This week’s Bohemian column is on Grouper, a.k.a. Liz Harris, who plays this weekend’s incredible On Land Festival at Cafe du Nord in San Francisco. Liz and I spent about an hour together in Portland, talking about everything from boyfriends to drug use to old jobs to Kompakt Records to sharing pieces of one’s soul to justifying domesticity to high school to spent relationships, but not all of these things could neatly fit into a 700-word music piece. Besides, I made a conscious effort in some instances to honor some modicum of privacy on her part, since stalkers do exist.
Mainly what I took away from meeting with Harris is that she treats music much like visual art; to be digested slowly, and to not be mass-produced. One of the longer portions of our conversation that didn’t make the cut, though, revolved around the misnomer of “noise” and the fact that a lot of experimental music released on noise labels and embraced by the noise scene isn’t really all that noisy. Case in point: Since I have a one-year-old baby, I find myself listening to more rhythmless music after she goes to bed so she won’t wake up; it’s what most would call “noise” but the funny thing is it’s beautiful nighttime music, and not antagonizing at all. Depending on one’s tolerance for sustained cacophony, some of it is downright easy listening.
Dragging a Dead Deer Up a Hill is an excellent introduction to Grouper, it’s true. I find Cover the Windows and the Walls to operate on a similar level of structure, wherein her melodies conjure the shoegazier side of Yo La Tengo as much as the Flower Duet from Delibes’ Lakme. You could say it caused some excitement on its release. It’s on Root Strata, who along with curating the On Land Fest recently hosted a series of shows inside Grace Cathedral utilizing said architecture’s natural seven-second delay. Root Strata has some stellar releases under its belt—among them Common Eider, King Eider’s Worn and Barn Owl’s The Conjurer—and everything they do is worth checking out. Plus, Bay Area represent, duh.
Type Records kills it time and again, but the record of theirs I find myself playing with the most frequency is And in the Endless Pause There Came the Sound of Bees, by Jóhann Jóhannsson. Written to accompany a film, the score hits all the urgent swells and calm passages reminiscent of John Barry’s less popular work; though I’ve no clue what the alleged film is supposed to be about, listening to the record is like being whisked through a storyline. It’s utterly addictive. Honorable mentions for Type also go to Your Eyes the Stars and Your Hands the Sea by Seasons (pre-din), Kappe by Svarte Grenier, In Bocca al Lupo by Xela and the utterly breathtaking Going Places by Yellow Swans, all spending hours upon hours occupying my turntable lately.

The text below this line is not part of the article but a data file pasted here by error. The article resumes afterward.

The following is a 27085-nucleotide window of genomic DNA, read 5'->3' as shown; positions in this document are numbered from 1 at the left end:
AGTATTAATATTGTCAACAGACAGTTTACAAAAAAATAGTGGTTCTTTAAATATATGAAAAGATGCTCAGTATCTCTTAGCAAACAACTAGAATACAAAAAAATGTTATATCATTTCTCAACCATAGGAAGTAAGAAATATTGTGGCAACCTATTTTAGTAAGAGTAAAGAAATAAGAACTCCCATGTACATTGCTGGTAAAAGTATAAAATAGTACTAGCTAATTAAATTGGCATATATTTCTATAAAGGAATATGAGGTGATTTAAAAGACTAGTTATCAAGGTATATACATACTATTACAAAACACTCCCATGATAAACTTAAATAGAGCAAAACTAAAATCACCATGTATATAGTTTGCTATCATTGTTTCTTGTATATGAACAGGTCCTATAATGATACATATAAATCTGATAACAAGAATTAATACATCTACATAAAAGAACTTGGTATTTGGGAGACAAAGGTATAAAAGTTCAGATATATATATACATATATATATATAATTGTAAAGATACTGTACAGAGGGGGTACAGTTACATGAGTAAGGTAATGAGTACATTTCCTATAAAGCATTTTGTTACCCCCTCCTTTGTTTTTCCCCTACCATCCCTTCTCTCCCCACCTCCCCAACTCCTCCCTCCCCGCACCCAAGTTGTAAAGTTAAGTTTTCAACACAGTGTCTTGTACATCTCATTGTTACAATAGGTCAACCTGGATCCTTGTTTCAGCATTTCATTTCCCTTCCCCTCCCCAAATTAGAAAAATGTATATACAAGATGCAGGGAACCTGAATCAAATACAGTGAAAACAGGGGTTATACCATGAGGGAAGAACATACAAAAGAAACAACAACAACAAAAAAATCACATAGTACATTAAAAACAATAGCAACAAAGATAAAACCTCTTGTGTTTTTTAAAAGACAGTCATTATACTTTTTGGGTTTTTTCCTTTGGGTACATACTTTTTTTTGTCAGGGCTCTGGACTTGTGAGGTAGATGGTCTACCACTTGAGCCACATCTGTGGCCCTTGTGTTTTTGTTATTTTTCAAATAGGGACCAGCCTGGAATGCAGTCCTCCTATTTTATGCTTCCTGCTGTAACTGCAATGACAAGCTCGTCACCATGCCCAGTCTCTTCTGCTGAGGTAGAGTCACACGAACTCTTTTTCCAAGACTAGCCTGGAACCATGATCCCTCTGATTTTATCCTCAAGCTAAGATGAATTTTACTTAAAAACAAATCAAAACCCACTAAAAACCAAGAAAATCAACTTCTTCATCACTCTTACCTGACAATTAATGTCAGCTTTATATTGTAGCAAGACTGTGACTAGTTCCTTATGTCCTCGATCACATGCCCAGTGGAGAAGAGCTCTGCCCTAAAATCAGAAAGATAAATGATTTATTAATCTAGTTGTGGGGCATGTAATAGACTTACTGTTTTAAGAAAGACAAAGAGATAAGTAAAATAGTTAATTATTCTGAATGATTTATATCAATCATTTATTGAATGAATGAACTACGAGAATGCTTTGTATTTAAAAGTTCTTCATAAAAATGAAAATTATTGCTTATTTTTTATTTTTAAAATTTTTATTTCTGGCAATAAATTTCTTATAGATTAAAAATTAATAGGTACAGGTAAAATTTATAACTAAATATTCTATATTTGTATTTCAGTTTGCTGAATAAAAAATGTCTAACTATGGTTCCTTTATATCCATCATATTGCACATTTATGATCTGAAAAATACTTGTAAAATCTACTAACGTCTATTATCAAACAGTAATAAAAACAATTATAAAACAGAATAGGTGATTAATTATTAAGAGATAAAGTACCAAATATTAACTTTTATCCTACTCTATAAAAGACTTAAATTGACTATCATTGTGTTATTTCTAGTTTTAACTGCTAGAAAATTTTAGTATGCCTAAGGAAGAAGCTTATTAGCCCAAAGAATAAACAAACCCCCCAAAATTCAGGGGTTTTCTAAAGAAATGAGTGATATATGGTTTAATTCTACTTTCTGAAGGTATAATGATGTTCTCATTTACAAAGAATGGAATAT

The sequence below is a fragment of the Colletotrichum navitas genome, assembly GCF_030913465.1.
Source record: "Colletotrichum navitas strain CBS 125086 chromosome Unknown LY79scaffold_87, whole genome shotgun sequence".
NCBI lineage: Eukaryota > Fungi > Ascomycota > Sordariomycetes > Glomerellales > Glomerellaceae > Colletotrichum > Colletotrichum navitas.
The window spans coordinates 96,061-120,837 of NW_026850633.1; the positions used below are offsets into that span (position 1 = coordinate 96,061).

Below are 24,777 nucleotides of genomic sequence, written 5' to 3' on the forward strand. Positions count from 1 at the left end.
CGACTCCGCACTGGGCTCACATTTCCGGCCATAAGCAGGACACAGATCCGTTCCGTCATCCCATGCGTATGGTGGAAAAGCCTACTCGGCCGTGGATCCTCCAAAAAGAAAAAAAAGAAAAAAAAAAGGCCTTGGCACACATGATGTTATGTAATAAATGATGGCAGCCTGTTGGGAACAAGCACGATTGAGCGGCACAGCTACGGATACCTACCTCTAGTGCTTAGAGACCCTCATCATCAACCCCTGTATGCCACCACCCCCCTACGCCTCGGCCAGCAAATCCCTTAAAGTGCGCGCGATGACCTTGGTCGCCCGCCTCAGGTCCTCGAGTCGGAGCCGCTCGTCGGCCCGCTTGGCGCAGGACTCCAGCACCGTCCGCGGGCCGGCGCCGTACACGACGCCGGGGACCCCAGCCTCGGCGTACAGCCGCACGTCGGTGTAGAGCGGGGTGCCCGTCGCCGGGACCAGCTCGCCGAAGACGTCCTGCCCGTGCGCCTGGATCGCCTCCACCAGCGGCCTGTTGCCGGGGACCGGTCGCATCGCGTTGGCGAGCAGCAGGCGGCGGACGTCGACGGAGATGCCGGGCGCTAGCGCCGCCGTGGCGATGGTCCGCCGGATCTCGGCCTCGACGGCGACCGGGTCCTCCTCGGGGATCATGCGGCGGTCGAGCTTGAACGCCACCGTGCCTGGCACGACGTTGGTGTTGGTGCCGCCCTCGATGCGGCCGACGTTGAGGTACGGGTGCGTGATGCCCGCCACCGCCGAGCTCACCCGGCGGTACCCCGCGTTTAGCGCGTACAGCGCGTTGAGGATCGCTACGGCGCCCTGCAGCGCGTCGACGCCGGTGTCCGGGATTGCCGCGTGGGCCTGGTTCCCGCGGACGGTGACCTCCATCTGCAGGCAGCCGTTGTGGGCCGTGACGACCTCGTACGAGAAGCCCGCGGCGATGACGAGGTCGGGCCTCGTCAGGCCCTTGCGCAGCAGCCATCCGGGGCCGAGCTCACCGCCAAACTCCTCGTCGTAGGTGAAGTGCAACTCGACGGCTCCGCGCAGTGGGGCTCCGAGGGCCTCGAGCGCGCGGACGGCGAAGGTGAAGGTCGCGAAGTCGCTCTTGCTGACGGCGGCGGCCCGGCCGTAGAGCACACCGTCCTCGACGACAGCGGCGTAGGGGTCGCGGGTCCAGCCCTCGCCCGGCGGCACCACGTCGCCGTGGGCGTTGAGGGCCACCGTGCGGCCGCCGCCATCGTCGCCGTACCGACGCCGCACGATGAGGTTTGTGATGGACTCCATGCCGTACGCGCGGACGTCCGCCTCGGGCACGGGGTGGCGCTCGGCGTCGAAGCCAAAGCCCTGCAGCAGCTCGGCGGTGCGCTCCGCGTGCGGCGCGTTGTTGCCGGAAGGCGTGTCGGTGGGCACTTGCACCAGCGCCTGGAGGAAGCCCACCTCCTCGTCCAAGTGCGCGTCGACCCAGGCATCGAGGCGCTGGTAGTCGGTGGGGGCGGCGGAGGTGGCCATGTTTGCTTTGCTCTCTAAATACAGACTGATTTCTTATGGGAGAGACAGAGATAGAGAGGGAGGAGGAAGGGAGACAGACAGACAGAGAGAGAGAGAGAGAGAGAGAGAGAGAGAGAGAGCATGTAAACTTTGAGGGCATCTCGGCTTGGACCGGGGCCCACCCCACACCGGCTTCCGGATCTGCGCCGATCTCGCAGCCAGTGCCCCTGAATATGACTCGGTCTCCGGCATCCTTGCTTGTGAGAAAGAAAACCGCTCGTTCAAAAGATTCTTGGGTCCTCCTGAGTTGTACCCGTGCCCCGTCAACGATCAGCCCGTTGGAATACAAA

I know little about the Miasmah label, other than I want to know more. Everything I’ve heard from them is top-quality, and like many of these labels, they have copious sound clips online. Although the cover art isn’t as striking as Kreng’s L’Autopsie Phenomenale de Dieu or FNS’s S/T LP (both excellent records, really), I’m drawn most to Jacaszek’s Treny record of late. Chamber strings, calm soprano vocals, minor-key meanderings and a workable cohabitation of serenity and dread. Miasmah is set to release the home run of their career with Marcus Fjellstrom’s Schattenspieler, due Sept. 13; some preview tracks for the album reveal the Swedish composer at his finest and most evocative yet.
Iceland’s Bedroom Community label has been on a roll, what with Sam Amidon’s much-acclaimed I See the Sign LP (traditional folk songs, none well-known, delicately arranged; the album also contains one R. Kelly song). Most of the players on that markedly calm record contribute to Ben Frost’s razorish By the Throat, a scenario not unlike, say, Will Oldham suddenly singing over an orchestra of power tools or something. Prominent like Shakespeare on Bedroom Community is Daníel Bjarnason, and his risk-reward masterpiece Processions. It reminds me of a certain defunct experimental ensemble from Santa Rosa called Triste Sin Richard—pulsing, daring, and joyous.
That brings me to Pan Records, who actually do release antagonizing noise, albeit in shockingly elegant fashion. Each of their first nine releases features mysterious black-and-white images printed on inverted cardstock jackets; those are then housed in a thick transparent polymer sleeve silkscreened with busy linear patterns. The effect is porn for graphic design freaks, basically, and being limited to just 330 copies each makes them collector’s gold as well. I can’t possibly pick a favorite release on Pan, although Ilios’ Kenrimono is notable for being entirely sampled from pachinko parlors in Japan, and Evan Parker and John Weise’s C-Section is a total blast. I warn you, though: this label is like Ikea. Once you buy one Pan record, you will want them all.